South Sudan Comprehensive Peace Agreement 2015

The oil revenue dispute continued until 2006. For 2005, the South estimated production to be as high as 450,000 barrels per day, while the North claimed that production was 330,000 barrels per day. The South received $544 million in oil revenues, which the southern authorities consider insufficient.1 Nevertheless, oil revenues increased for the remainder of 2006. South Sudan`s total oil revenues were US$865 million in September 2006, an increase of $73.5 million in October 2006 (2). With the referendum that approved secession, all cpa verification and monitoring regulations became obsolete. UNMIS`s mandate also ended on 9 July 2011, when South Sudan became an independent state. 10.3. The hostile propaganda in Section 10.1.7 is fully monitored by the CJMC as part of the ceasefire monitoring process; In addition, the CPA`s refugee provisions have become obsolete, with South Sudan becoming the independent state of South Sudan. Given the long history of the failure of negotiations between the ASC and SPLM/A, the signing of the CPA in January 2005 was welcomed by the governments of the North, The South and foreign countries. The CPA established an interim constitution for Sudan, which established the division of power between the ASC and SPLM/A at the national level, which provided for a semi-autonomous regional government in the South led by SPLM/A, developed an oil revenue-sharing formula and called on the state to hold a referendum on self-determination in the South in 2011.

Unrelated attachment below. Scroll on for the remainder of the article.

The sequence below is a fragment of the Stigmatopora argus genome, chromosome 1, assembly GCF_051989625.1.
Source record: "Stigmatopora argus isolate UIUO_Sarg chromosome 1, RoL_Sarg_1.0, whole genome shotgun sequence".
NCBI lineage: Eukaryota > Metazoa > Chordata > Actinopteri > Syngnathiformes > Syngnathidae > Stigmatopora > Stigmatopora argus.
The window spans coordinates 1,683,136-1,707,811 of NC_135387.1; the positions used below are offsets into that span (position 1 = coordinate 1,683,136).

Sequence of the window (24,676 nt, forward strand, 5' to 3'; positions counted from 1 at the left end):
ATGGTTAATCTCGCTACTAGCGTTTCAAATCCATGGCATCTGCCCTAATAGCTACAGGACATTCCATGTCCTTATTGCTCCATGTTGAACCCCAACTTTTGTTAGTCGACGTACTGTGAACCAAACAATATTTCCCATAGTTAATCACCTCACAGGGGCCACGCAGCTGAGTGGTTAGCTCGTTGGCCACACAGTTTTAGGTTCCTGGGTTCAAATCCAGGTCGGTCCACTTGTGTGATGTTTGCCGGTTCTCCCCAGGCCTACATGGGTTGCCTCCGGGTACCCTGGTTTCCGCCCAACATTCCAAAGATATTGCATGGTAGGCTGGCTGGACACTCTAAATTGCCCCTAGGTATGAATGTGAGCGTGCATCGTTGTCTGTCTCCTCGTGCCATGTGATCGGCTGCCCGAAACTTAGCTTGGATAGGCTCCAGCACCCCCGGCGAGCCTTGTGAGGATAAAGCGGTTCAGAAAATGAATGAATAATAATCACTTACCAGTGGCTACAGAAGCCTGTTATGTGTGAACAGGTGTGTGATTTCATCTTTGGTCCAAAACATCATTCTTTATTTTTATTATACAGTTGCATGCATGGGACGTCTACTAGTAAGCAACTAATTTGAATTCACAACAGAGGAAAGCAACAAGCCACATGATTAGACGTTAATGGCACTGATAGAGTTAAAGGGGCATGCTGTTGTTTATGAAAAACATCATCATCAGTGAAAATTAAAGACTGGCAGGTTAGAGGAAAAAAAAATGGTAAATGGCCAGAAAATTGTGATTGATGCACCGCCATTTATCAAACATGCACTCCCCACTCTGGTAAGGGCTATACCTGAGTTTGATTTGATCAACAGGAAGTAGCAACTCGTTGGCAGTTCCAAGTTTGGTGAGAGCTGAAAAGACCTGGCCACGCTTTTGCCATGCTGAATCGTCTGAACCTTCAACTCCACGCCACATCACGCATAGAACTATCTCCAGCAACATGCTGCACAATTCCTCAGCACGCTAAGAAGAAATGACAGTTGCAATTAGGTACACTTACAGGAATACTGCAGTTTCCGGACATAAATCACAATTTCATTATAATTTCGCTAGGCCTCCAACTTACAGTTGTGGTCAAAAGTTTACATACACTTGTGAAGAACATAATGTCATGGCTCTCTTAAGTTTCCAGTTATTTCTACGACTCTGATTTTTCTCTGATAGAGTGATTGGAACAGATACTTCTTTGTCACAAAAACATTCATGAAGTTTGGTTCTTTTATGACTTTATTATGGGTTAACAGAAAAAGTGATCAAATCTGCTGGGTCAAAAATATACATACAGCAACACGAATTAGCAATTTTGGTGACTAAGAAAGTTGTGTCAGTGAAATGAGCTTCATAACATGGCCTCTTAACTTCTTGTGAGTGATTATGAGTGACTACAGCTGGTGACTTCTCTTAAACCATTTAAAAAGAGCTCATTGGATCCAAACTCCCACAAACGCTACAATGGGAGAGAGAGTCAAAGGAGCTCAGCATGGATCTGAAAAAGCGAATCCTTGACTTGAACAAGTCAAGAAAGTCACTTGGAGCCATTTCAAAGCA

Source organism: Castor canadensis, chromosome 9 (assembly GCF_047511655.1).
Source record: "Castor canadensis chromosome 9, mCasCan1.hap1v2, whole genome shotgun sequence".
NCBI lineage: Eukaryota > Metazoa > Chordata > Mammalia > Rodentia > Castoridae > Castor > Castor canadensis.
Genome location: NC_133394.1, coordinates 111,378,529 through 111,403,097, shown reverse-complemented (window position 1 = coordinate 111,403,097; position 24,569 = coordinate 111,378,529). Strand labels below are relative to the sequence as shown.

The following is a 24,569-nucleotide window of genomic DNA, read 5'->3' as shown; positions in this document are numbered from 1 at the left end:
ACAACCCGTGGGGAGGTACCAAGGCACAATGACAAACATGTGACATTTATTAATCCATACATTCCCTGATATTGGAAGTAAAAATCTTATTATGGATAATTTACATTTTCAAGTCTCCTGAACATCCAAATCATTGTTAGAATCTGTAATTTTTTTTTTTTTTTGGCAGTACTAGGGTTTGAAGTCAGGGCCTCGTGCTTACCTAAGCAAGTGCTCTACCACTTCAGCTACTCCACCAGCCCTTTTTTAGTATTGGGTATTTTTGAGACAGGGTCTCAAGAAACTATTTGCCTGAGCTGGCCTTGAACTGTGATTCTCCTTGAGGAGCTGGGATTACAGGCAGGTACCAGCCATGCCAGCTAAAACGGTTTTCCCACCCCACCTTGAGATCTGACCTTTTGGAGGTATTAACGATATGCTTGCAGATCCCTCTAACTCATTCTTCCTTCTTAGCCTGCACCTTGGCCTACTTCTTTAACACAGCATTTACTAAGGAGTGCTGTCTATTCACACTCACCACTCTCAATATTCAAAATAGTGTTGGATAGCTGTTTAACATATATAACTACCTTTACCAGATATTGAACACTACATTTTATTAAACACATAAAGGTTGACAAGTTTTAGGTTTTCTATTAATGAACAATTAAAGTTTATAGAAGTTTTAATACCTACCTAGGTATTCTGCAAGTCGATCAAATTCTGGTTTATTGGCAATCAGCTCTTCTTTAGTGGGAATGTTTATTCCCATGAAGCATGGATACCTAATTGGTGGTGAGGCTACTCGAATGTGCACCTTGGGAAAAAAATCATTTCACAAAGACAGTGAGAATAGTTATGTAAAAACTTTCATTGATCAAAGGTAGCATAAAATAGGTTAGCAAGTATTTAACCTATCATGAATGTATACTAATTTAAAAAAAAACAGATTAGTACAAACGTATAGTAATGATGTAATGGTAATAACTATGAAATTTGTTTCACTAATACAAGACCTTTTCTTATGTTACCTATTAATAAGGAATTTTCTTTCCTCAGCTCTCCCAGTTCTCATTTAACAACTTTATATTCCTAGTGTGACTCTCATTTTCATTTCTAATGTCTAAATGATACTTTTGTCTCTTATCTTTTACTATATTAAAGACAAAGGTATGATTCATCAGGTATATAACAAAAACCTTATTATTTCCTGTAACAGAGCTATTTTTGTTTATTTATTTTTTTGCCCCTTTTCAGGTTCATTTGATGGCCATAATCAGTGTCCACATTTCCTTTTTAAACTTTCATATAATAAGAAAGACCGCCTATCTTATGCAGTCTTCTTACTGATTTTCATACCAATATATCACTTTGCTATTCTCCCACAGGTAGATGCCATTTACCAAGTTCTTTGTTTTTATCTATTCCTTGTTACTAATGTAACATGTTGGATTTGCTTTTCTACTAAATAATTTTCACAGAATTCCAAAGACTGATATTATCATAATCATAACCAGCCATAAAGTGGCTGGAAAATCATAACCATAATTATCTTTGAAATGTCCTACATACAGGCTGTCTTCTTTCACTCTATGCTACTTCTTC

The CPA signatories and international interlocutors who facilitated the agreement saw the period leading up to the referendum as an opportunity for the ruling ASC to launch democratic reforms, demonstrating the benefits of Sudanese unity and encouraging South Sudanese to vote against South Sudan`s independence in 2011. According to media reports, some 330,000 refugees have returned from exile, most with unhcr assistance.1 It has also been reported that the government of South Sudan is planning to bring back 1.5 million people to the south who had fled north during the long civil war2. Much of the attention paid to issues related to internally displaced persons shifted after the return of countries from the South who had gone to the North to escape the conflict. Beginning in November 2010, abyei began to repatriate internally displaced persons (IDPs) from Khartoum to South Sudan by air, in collaboration with the Repettion Task Force set up by the South Sudan Referendum Commission.211 In fact, Abyei received the first group of 1,200 internally displaced persons in Sudan, 2 More than 28,000 internally displaced persons had returned from north to South Sudan until 15 December 2010.